‘You’re brave,’ was the reply I received from someone once when I said I never wear make-up. Brave for not putting on a bit of foundation and eyeliner in the morning; that seemed strange. Surely if I were brave I would have faced some considerable challenge in life with fortitude, or saved someone’s life, but not having worn make-up, that didn’t make sense. It shouldn’t make sense. Why is it still considered brave for a woman to forgo a bit of colour on her face very day?
Whenever anyone asks me why I don’t ‘paint my face,’ I usually reply because I’m lazy, or I can’t be bothered. However, I think that’s the wrong answer and in future I might answer because I don’t have to and I don’t want to. I never have done. When I was in secondary school and all the girls started arriving with various shades of eyeliner on every day, I thought I ought to start doing the same, but having to get up in time to do so every morning was not something I found easy. I’ve never been a morning person, so it didn’t last long as I just couldn’t be bothered to lose time in bed or eating breakfast to doll myself up. Also, like many teenagers, my skin was awful, and covering it up didn’t make it look any better, if anything, I thought It looked worse and made my face itch.
Even later, into my twenties at university, I tried again to conform to expectations, but then again, it just didn’t feel right to me. I also had a limited budget and would rather spend my money on new music, books and art materials. Much like today. Apart from the ‘I can’t be bothered’ attitude I have towards the whole thing, I would also much rather spend money on more important things, as I see them.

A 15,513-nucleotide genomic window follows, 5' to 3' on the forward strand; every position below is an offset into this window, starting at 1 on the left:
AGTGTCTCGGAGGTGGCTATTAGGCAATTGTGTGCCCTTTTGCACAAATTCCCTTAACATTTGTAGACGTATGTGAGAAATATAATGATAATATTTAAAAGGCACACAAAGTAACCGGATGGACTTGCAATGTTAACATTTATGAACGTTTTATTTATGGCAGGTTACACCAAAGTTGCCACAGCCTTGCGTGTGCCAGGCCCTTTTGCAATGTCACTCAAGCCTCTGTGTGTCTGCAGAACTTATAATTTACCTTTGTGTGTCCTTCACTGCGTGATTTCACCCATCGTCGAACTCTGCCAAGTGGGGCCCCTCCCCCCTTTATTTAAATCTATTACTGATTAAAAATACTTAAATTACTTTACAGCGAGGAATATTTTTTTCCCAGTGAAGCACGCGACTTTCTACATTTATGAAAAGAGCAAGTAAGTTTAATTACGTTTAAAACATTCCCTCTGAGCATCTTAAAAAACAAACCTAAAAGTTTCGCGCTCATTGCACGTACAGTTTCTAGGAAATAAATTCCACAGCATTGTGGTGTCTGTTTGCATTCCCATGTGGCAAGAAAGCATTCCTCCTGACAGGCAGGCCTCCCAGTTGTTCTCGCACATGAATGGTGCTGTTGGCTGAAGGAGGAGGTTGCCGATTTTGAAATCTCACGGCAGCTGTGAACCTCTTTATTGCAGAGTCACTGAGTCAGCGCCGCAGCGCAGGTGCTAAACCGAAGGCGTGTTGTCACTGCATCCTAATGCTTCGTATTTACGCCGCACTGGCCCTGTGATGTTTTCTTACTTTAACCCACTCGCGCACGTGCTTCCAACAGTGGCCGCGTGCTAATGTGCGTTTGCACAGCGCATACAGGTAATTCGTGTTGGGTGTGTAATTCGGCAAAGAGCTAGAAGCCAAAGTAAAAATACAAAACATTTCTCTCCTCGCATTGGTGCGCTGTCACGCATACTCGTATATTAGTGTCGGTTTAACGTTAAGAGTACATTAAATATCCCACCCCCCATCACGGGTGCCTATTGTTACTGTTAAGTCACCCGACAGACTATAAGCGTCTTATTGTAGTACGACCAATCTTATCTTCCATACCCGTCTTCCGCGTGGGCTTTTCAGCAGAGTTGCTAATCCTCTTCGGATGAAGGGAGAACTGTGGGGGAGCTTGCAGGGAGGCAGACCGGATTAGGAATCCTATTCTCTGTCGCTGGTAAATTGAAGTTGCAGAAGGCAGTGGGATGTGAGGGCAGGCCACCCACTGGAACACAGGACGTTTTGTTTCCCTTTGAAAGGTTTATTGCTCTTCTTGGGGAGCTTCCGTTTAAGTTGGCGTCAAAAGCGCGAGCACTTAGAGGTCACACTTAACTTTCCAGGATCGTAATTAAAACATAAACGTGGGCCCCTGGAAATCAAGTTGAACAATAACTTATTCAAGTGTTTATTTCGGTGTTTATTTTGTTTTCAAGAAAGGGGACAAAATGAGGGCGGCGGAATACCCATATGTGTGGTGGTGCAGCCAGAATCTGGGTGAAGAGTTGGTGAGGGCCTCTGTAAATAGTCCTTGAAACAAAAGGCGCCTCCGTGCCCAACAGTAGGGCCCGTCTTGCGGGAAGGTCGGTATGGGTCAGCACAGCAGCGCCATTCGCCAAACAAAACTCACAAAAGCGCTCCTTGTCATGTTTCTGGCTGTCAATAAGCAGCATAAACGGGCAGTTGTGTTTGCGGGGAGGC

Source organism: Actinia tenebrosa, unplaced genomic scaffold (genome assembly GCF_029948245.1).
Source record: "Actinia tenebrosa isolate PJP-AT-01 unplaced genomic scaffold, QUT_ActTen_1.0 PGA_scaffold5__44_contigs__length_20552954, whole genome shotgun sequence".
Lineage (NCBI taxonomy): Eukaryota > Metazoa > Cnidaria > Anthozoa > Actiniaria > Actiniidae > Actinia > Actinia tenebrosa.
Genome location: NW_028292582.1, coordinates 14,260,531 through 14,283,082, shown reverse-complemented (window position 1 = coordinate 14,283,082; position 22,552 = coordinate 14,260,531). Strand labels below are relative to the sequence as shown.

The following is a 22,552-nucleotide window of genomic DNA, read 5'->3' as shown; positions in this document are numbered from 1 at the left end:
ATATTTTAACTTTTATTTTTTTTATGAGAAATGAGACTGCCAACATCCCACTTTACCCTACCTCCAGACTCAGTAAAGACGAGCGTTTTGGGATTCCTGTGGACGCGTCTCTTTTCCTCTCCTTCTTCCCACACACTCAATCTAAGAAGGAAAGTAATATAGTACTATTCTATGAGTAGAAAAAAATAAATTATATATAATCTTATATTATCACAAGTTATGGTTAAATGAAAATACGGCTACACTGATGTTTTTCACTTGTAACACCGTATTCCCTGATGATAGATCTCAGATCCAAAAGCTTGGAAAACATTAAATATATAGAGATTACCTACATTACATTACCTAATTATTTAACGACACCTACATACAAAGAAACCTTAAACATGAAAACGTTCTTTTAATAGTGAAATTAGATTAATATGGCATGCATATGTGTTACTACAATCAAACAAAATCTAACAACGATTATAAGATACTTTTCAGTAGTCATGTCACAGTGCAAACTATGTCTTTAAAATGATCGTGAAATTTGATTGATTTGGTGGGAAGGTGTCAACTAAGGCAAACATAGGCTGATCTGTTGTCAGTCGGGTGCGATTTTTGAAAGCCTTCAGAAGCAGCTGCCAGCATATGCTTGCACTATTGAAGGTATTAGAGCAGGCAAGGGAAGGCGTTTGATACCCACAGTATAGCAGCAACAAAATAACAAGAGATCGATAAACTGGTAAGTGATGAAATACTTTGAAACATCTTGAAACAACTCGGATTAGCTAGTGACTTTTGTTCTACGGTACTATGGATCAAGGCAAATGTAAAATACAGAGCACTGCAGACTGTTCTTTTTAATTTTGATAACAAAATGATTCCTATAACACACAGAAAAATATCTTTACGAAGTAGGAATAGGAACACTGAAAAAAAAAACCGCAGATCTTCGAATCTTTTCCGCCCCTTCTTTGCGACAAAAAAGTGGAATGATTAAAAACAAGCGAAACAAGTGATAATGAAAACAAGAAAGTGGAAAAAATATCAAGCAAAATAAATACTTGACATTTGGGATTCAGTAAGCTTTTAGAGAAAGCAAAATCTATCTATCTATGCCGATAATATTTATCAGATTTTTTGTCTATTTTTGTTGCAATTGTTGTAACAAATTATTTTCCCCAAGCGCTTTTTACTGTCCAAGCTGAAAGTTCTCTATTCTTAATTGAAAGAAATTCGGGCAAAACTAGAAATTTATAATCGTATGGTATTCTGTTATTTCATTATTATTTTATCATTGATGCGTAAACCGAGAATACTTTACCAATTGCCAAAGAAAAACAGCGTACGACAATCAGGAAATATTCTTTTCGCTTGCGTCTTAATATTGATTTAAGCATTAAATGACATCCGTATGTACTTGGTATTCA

Now this doesn’t mean I don’t care about the visual impression I make at all; I love wearing colourful, pretty clothes and make sure I am smart and my hair looks good every day. I’ve started having it coloured now, so does that make me a hypocrite? I would argue no, as the grey hairs just look messy to me among my natural darker colour, but I guess some would say that’s no different to wearing make-up, and I take their point.
People are often surprised at how old I am, and I primarily put that down to good genes but it may also have something to do with the fact that I haven’t spent the last twenty years pulling at my face every day as part of a make-up routine. And no, I’m not some natural beauty who doesn’t need the stuff. I’m fairly average, plain I guess. So some might argue I should ‘make an effort’ as I’ve been told to do before, but I have other, more important things to do. If a man doesn’t like what he sees, well he can look elsewhere, and they invariably do, but at least I’ve been honest. I also wouldn’t expect, nor want someone to desire me for my looks, which won’t last anyway, but for who I am. Yes, that’s a cliché, but it surprises me that in the 21st century women are considered brave for choosing to go without make-up. We are still not being encouraged to be loved for who we are, rather than what we look like.
This post was inspired by a recent article on The Guardian website by Jessica Valenti, ‘Going without make-up isn’t a radical act. It’s just being yourself.’ 24.04.15